The G train shutdown might be a little less of a nightmare with the MTA’s announcement that the project has earned its own czar (and yes, that’s his official title).

Meet Hugo Zamora, an MTA employee with decades of experience, who will oversee customer satisfaction with the upcoming shutdown. 

MTA officials, alongside Assembly Member Emily Gallagher, announced his appointment at a recent press conference. 

“We’re working hard every day to address the critical state of good repair needs and to upgrade the transit system so that it fits the needs of today’s riders,” said MTA Chair and CEO Janno Lieber. “The G ​ line serves one of the fastest growing communities in New York City, and we’ve come up with a plan to deliver it better, faster, and cheaper.”  

“My community is looking forward to a faster ​ train with a more modernized way of functioning,” said Assembly Member Emily Gallagher. “I am so grateful that we have such incredible leadership at the MTA, because they do not give up and they have a vision for the future that they are willing to fight for. Transit is our future, and we need a beautiful, well-run, beloved subway system.”

According to an MTA press release, “Mr. Zamora will be overseeing the implementation of the project’s customer communications campaign as well as managing shuttle bus deployment.”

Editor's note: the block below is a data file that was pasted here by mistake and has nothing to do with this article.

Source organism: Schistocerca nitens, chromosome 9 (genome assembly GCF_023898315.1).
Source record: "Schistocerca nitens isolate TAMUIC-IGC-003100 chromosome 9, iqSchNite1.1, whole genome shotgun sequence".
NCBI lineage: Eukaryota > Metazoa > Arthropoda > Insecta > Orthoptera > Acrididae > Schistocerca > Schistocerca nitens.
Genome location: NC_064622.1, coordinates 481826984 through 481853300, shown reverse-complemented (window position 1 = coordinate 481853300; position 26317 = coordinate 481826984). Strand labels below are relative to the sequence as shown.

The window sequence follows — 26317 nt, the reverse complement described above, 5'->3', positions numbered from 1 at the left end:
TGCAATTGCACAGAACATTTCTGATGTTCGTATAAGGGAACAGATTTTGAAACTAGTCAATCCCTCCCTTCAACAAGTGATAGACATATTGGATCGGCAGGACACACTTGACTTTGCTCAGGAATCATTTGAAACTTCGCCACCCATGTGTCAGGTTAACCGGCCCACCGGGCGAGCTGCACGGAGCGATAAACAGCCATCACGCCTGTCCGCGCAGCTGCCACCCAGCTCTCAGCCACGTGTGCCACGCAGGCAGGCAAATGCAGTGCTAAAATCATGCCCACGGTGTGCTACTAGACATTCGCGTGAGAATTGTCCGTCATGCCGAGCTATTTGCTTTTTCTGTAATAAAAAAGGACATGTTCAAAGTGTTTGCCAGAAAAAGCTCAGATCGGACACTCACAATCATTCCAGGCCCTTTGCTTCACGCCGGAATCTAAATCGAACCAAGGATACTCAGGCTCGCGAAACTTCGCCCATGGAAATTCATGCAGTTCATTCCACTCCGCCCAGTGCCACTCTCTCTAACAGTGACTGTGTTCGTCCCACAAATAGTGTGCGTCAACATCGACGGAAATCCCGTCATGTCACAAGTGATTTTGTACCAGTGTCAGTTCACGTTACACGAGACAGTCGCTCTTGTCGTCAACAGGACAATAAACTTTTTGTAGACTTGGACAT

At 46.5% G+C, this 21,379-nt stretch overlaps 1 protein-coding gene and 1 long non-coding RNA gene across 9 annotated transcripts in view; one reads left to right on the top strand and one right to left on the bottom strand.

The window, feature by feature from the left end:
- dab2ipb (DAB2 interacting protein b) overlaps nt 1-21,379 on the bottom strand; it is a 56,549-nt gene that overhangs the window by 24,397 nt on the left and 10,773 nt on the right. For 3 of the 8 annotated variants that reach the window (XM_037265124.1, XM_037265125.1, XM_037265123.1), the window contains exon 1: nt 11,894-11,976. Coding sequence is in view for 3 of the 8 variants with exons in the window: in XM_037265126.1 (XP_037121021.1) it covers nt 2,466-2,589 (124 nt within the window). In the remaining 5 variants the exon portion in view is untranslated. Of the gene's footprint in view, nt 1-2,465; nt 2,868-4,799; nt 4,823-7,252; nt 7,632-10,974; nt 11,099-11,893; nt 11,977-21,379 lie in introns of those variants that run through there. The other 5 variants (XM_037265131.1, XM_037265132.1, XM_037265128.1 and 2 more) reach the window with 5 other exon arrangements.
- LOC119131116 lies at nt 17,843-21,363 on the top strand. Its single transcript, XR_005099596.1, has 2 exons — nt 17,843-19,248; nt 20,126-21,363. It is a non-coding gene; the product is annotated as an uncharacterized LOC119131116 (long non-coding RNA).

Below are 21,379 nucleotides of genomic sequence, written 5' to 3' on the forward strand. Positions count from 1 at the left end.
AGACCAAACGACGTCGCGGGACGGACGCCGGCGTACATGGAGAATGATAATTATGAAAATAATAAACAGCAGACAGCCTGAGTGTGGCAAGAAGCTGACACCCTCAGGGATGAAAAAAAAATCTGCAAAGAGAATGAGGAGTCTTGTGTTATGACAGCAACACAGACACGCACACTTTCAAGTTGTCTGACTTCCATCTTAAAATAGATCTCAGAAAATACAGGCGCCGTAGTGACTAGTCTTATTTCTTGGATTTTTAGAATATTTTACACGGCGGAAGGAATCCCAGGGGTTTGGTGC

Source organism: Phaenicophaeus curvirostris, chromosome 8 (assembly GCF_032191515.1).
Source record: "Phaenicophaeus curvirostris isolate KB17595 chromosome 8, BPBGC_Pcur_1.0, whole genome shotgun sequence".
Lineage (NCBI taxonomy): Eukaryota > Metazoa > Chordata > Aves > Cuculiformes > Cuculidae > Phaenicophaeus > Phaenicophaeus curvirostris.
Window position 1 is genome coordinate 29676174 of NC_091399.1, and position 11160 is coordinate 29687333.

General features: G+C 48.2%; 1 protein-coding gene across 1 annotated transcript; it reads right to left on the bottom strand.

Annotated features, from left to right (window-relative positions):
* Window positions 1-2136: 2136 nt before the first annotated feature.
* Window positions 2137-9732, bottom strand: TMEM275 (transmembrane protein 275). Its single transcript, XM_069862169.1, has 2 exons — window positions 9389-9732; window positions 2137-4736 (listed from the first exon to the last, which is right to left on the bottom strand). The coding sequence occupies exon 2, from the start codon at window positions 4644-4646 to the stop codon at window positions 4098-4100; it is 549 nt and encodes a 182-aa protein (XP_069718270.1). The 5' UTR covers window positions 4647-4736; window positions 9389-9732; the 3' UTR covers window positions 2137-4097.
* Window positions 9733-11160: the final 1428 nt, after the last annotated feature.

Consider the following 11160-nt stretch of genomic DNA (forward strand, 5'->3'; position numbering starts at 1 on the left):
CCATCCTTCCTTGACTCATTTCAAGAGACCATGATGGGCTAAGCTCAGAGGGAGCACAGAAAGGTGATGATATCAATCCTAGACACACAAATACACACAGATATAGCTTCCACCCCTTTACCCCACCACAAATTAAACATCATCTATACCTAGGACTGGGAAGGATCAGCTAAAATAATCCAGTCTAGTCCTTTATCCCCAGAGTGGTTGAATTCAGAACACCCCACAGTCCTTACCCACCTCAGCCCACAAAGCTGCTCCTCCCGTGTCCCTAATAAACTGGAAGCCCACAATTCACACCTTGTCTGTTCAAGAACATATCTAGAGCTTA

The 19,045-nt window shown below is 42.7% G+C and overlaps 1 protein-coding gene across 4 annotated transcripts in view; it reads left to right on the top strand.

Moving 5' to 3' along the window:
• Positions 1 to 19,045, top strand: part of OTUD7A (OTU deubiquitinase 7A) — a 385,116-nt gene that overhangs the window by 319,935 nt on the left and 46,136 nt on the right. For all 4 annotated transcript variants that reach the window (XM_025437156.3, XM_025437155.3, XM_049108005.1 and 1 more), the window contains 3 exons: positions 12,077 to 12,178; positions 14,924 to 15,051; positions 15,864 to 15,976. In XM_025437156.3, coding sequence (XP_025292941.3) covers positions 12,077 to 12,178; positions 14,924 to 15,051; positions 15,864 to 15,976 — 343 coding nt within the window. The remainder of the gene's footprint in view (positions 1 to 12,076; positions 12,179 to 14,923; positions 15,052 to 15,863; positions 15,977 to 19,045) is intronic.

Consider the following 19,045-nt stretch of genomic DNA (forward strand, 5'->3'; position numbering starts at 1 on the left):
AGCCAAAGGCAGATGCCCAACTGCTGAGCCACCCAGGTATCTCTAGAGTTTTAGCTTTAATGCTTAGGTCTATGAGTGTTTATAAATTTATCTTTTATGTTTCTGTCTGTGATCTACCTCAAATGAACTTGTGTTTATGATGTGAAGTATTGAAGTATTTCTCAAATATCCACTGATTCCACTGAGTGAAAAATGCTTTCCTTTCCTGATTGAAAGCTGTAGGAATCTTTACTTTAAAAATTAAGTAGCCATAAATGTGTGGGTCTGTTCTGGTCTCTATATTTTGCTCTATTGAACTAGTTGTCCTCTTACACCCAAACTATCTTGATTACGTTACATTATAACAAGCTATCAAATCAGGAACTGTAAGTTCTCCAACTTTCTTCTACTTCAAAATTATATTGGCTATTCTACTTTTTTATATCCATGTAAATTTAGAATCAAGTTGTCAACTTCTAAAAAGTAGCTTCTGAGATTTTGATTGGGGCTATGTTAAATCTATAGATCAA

The North Brooklyn elected officials recently hosted a shutdown town hall alongside representatives from the MTA and DOT. The agencies presented their plans for the logistical elements, like shuttle bus service and turn bans on local streets, to help mitigate the stress of an entirely inaccessible G train. 

One bright spot in all of this? While the line is out of commission, the MTA will renovate Greenpoint Avenue station as part of its Re-NEW-vation program. Though Lieber recently told reporters that the MTA would not be using this time to add more cars to the line, as elected officials had called for, he expressed interest in exploring the possibility once the agency completes its repairs.

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  1. Has there ever been an explanation as to why this heavily used line has such a short line of cars? It is ridiculous.

    1. Basically all comes down to budget cuts. The G used to run from Smith 9th all the way to continental avenue in forest hills but that all stopped around 2010 I believe so they took away two cars in the front and two from the back bc they felt less people were going to use them but that’s before Greenpoint blew up and became the Disney land that it is today. Be grateful bc it used to have 4 cars and was run by the older train models whereas they added one car bringing total to 5 and it’s a more modern model. Hope this helps but yea MTA can go kick rocks and fall into a burning dumpster fire any day of the way!

  2. This G train shut down is a joke. It is just another pay day for some third party contractor hired out by the MTA. Several years after Sandy the G was shut down and we used buses, it really was not so bad but I could not help think you mean all these years later the MTA is still doing “Sandy” repairs and now this. You can put lipstick on a pig and it is still a pig.

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